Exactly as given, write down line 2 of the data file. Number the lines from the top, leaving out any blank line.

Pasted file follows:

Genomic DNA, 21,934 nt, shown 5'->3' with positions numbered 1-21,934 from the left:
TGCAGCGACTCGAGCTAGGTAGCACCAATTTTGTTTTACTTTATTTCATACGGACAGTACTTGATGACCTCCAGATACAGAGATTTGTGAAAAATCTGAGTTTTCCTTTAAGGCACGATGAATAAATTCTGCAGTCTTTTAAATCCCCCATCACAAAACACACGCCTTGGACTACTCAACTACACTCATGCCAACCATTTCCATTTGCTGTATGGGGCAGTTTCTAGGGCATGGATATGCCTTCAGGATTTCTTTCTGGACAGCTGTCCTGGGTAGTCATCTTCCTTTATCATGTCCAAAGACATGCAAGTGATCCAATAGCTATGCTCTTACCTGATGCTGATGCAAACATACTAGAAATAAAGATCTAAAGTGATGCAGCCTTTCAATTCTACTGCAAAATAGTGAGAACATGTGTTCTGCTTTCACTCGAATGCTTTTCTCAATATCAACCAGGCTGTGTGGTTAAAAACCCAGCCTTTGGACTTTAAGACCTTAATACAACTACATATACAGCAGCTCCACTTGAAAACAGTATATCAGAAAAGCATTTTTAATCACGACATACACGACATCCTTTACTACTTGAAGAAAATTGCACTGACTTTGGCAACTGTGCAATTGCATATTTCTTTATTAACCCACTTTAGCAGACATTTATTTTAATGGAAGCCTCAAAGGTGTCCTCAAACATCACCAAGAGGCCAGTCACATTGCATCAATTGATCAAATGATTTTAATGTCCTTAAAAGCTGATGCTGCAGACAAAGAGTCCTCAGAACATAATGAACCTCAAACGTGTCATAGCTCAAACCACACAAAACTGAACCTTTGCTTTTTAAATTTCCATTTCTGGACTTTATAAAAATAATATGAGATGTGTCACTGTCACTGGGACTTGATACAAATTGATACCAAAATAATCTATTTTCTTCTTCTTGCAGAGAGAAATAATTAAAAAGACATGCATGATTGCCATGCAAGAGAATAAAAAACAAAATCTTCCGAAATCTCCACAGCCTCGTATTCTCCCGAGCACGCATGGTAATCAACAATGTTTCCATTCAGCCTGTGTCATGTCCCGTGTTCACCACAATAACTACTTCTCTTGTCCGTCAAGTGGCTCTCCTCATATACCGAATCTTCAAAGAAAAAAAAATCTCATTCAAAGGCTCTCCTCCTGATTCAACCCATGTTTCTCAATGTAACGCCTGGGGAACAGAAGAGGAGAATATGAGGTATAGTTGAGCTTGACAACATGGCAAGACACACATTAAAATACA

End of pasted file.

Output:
TGCAGCGACTCGAGCTAGGTAGCACCAATTTTGTTTTACTTTATTTCATACGGACAGTACTTGATGACCTCCAGATACAGAGATTTGTGAAAAATCTGAGTTTTCCTTTAAGGCACGATGAATAAATTCTGCAGTCTTTTAAATCCCCCATCACAAAACACACGCCTTGGACTACTCAACTACACTCATGCCAACCATTTCCATTTGCTGTATGGGGCAGTTTCTAGGGCATGGATATGCCTTCAGGATTTCTTTCTGGACAGCTGTCCTGGGTAGTCATCTTCCTTTATCATGTCCAAAGACATGCAAGTGATCCAATAGCTATGCTCTTACCTGATGCTGATGCAAACATACTAGAAATAAAGATCTAAAGTGATGCAGCCTTTCAATTCTACTGCAAAATAGTGAGAACATGTGTTCTGCTTTCACTCGAATGCTTTTCTCAATATCAACCAGGCTGTGTGGTTAAAAACCCAGCCTTTGGACTTTAAGACCTTAATACAACTACATATACAGCAGCTCCACTTGAAAACAGTATATCAGAAAAGCATTTTTAATCACGACATACACGACATCCTTTACTACTTGAAGAAAATTGCACTGACTTTGGCAACTGTGCAATTGCATATTTCTTTATTAACCCACTTTAGCAGACATTTATTTTAATGGAAGCCTCAAAGGTGTCCTCAAACATCACCAAGAGGCCAGTCACATTGCATCAATTGATCAAATGATTTTAATGTCCTTAAAAGCTGATGCTGCAGACAAAGAGTCCTCAGAACATAATGAACCTCAAACGTGTCATAGCTCAAACCACACAAAACTGAACCTTTGCTTTTTAAATTTCCATTTCTGGACTTTATAAAAATAATATGAGATGTGTCACTGTCACTGGGACTTGATACAAATTGATACCAAAATAATCTATTTTCTTCTTCTTGCAGAGAGAAATAATTAAAAAGACATGCATGATTGCCATGCAAGAGAATAAAAAACAAAATCTTCCGAAATCTCCACAGCCTCGTATTCTCCCGAGCACGCATGGTAATCAACAATGTTTCCATTCAGCCTGTGTCATGTCCCGTGTTCACCACAATAACTACTTCTCTTGTCCGTCAAGTGGCTCTCCTCATATACCGAATCTTCAAAGAAAAAAAAATCTCATTCAAAGGCTCTCCTCCTGATTCAACCCATGTTTCTCAATGTAACGCCTGGGGAACAGAAGAGGAGAATATGAGGTATAGTTGAGCTTGACAACATGGCAAGACACACATTAAAATACA